Fourth, even if existences were fully separate realities (as the Peripatetics say), it would be pointless to talk about perfection and imperfection. Therefore, perfection and imperfection must ultimately refer back to a single thing that is not of the type of concepts. Also, it should be a real thing, and this thing could be nothing but existence. 5 It is this very difference in perfection and imperfection that causes a vertical difference in the levels of existence, and we refer to it using different terms, such as strength and weakness, priority and posteriority, superiority and inferiority, and the like. In this way, while enjoying unity, existence is subject to a kind of plurality, and different concepts are abstracted from its different grades. In vertical gradation, due to the unity of the point of difference (ma bihil ikhtilaf) and the point of similarity (ma bihil ishtirak), the unity of the reality of existence is never ruptured, and the single thing appears at different levels.
On the other hand, at the level of unity, where there is no word of poverty and wealth, strength and weakness, and priority and posteriority, and in fact, where vertical plurality is meaningless, existence enjoys a kind of plurality which our mind perceives in the form of different quiddities, or the different individuals representing the same quiddity. Now the question is why at the level of unity, for example, at the level of inanimate things, existence is prone to a kind of plurality which has no connection to the issue of the levels and degrees of existence, and does not belong to the category of vertical gradation.
In response to this question, some have said that this plurality is due to the connection of existence to various quiddities, in the sense that a single thing of unified levels becomes plural because of being connected to different receptacles. Quiddities are in fact like numerous receptacles which accept the received or existence, and with each perception, that single thing becomes many. Of course, the reception or being received, as discussed here, is not of the type of ordinary and external perceptions in which the receptacle has essential existence before the received. Here, if we say that the receiver, the reception, and the received are all in the receptacle of the mind, we mean that it is the mind that creates plurality and chooses the quiddity as the subject and existence as the predicate. According to Mulla Sadra:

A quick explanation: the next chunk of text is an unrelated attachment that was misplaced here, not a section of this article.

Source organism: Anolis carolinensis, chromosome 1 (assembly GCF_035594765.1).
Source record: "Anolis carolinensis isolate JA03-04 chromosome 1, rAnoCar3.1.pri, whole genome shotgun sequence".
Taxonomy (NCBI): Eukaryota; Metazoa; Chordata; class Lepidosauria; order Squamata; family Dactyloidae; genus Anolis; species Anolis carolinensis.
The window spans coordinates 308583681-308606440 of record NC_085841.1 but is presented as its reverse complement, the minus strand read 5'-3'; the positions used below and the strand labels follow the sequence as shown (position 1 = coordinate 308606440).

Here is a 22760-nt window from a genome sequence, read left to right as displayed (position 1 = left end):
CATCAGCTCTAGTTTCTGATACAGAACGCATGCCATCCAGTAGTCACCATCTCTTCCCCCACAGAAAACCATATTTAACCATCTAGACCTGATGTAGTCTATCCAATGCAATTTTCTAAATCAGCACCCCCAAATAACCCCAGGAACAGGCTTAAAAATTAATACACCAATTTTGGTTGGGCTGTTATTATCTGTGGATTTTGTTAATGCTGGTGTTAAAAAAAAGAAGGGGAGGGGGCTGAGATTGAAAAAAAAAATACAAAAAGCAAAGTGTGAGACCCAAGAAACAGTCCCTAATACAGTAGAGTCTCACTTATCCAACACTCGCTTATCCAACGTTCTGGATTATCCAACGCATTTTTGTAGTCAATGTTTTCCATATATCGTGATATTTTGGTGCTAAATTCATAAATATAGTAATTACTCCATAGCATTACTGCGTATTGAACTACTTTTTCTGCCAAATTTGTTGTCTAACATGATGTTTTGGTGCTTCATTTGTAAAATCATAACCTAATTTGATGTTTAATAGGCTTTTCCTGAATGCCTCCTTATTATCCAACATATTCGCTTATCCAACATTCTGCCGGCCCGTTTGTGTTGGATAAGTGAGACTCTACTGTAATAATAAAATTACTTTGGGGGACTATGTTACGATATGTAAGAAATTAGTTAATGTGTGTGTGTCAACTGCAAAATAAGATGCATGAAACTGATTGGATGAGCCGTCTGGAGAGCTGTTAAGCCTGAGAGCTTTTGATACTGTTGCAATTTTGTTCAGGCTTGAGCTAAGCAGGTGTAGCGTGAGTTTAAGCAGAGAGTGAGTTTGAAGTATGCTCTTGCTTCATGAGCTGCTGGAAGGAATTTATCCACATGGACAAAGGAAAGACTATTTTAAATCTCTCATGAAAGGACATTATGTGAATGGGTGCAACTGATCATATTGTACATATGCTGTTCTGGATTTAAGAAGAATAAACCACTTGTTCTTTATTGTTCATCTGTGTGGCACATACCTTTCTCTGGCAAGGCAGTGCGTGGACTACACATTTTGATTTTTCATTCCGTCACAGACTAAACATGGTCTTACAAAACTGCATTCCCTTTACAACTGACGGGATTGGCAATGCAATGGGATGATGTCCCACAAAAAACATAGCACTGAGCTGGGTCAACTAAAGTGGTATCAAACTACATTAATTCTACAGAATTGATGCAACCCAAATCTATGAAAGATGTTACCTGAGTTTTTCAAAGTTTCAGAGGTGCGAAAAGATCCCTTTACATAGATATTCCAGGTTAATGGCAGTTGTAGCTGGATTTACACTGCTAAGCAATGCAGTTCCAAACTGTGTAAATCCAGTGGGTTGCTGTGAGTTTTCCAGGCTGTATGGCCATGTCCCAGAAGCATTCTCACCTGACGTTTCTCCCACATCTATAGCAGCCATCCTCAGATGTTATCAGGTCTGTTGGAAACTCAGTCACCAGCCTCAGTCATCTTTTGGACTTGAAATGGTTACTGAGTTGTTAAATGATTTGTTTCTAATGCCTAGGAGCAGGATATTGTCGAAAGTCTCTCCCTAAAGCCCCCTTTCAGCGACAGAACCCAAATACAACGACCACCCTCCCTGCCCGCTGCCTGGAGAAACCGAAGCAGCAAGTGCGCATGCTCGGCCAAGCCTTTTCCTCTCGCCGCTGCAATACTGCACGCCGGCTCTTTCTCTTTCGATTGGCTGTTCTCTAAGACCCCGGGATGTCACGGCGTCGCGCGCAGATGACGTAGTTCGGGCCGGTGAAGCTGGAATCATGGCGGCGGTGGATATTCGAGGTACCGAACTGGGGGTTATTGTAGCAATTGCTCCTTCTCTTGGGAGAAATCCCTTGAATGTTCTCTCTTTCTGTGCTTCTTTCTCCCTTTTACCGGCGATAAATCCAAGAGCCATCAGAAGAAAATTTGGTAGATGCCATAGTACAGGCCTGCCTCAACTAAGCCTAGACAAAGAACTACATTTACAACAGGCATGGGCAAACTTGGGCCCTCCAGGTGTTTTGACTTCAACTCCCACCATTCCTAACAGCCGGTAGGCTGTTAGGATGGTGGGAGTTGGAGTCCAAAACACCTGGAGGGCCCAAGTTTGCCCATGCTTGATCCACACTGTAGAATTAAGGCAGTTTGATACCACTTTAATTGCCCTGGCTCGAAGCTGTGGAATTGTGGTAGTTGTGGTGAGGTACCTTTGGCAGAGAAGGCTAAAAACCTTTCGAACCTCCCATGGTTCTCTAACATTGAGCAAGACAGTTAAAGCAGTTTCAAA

And existence is allocated to its subject, that is, the quiddities which are qualified by existence in the container of the mind, of course, not through the levels and modes of existence, but through the quiddities which originate from existence and are different from each other. 6
Another question which demands an answer here is: If according to the principiality of existence, all unities and pluralities must ultimately return to existence and be justified and explained on the basis of the principiality of existence, how could we say that allocating existence to different quiddities causes plurality? Misbah Yazdi refers to this problem in relation to Mulla Sadra and ‘Allamah Tabataba’i’s firm belief in the essential individuation of existence, and also its allocation to quiddities as follows:
And if their remarks can be interpreted so that the allocation of existence to higher levels, as well as other levels, means that existence is specified by its own essence, and that it needs no other thing to be specified, the overall meaning will not be consistent with “existence is specified by what has originated from essentially various quiddities”.7
As a result, the plurality originating from quiddity should ultimately return to existence and be accordingly explained. Hakim Sabziwari, too, believes in the same idea (plurality of existence because of quiddities), and explicitly refers to it in his works. 8